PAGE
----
When operated in pulsed mode, MOPA fiber lasers suffer from amplified spontaneous emission (ASE) that degrades overall laser performance. Saturating the power amplifier (PA) with the master oscillator (MO) avoids this problem by depleting the upper state. Otherwise, fluorescence will drain energy into ASE, depleting signal gain. Depending on the rare-earth dopant, glass composition, and fiber geometry, required MO power ranges anywhere from a few hundred μW to several tens of mW, average power, while all of this power must be in the pulses. Microchip lasers are a good MO solution and very high PA peak powers have been achieved using them. However, they are not broadly tunable making them unsuitable for a number of key LIDAR applications.

Fiber ring lasers are a particularly attractive way to achieve high average power because they can be constructed with broad tunability in narrow linewidth. Furthermore, they can be Q-switched with a number of techniques to provide high peak powers and low noise.


FIG. 1. Basic experimental setup. The output of the MAC-1 was connected to the input of a 90/10 coupler. The ring laser operated clockwise in this configuration. The AOM was used as the Q-switch in pulsed mode.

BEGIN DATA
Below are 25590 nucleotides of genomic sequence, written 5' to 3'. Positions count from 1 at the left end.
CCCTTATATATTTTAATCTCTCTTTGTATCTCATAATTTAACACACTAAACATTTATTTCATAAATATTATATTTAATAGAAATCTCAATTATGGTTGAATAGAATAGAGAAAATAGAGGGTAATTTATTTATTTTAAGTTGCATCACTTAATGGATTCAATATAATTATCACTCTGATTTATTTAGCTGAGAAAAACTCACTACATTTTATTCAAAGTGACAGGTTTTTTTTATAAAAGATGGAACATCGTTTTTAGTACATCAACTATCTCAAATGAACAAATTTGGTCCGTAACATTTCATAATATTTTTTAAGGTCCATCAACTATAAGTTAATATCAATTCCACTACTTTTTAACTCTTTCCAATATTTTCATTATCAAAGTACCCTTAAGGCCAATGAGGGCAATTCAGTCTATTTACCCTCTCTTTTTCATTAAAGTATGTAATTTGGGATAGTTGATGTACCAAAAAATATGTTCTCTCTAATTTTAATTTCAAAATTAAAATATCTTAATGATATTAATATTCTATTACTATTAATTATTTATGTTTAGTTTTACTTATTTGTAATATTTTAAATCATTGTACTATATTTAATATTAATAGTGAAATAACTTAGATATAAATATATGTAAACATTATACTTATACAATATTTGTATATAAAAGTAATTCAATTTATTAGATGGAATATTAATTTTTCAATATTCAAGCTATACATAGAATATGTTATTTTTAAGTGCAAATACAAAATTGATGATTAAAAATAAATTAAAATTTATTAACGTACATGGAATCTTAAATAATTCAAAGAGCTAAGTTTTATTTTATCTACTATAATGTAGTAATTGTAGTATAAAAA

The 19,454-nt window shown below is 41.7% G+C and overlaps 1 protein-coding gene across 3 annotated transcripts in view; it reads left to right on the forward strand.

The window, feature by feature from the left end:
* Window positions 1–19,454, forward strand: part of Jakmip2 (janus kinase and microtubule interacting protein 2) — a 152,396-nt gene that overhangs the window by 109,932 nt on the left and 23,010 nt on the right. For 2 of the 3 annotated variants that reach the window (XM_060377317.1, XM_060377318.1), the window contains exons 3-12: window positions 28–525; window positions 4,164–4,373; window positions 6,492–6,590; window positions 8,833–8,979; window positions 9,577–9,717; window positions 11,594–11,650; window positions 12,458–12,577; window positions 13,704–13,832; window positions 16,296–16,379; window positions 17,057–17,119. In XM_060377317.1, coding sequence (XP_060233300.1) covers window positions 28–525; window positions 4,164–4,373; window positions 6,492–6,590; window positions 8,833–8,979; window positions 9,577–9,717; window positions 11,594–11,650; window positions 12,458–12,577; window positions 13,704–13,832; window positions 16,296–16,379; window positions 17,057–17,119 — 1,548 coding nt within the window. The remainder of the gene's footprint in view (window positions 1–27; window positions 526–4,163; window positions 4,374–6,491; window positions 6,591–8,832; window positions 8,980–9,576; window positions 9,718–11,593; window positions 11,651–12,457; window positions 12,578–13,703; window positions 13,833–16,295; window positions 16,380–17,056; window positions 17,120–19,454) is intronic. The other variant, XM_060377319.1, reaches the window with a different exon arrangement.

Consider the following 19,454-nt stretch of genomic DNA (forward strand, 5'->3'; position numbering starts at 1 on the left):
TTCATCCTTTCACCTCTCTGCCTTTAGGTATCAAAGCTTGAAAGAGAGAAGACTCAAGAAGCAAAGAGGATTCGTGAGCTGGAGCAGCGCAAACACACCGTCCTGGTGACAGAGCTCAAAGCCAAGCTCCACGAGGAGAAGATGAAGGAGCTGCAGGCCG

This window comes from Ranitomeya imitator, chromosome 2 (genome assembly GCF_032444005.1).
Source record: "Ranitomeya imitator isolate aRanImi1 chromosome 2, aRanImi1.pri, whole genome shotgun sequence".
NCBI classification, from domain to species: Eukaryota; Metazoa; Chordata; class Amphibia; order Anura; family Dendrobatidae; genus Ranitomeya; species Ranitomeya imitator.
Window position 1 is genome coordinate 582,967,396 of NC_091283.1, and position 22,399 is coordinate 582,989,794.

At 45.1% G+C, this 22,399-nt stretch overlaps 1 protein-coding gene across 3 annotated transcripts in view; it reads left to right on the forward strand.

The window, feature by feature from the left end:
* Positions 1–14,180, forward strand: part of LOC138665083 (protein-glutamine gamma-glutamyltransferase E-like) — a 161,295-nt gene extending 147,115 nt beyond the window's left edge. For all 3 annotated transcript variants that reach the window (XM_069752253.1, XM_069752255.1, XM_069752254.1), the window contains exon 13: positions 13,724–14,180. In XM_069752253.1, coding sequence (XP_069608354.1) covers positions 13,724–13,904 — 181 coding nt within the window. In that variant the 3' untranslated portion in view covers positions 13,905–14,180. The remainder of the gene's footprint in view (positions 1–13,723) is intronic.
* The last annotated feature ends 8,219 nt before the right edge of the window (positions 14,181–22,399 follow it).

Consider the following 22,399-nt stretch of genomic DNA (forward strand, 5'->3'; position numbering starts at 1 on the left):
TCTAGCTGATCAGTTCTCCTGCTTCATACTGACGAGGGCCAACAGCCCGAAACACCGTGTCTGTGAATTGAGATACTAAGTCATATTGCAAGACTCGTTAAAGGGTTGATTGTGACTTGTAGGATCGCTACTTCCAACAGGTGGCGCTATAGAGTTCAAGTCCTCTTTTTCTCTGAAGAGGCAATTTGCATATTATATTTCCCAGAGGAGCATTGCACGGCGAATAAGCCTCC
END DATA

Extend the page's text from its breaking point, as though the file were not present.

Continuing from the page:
FIG. 2. LI Curve in CW mode, with varied injected seed power at 1548 nm. Injection−(+4 dBm injected power) and self-seeded spectra are in the inset.

FIG. 3. Seeding effectiveness as a function of injected seed (1548 nm) power for 10, 17, and 25 mW of pump power.

FIG. 4. Seeding effectiveness as a function of wavelength for 10, 17, and 25 mW of pump power at +1 dBm of injected seed power.

FIG. 5. LI curve (average power) for the Q-switched fiber ring laser. +4 dBm of injected seed power was used at a wavelength of 1546 nm. There are 4 distinct operating ‘zones’ for the laser.

FIG. 6. Normalized pulse shapes at operating point A (10 mW pump power), B (15 mW), and C (22 mW). The seeded pulses are the darker lines. The Q-switch opens at about t=1.85 μs.


Accordingly, we present an injection-seeded ring oscillator. Broad tunability is achieved through injection seeding with a stable, tunable external cavity diode laser (ECDL). Furthermore, for truly rapid and stable tunability, we can take the example from telecommunications and multiplex any number of these seed sources and access them as desired. Thus, DBR or DFB seeders would be compelling for size.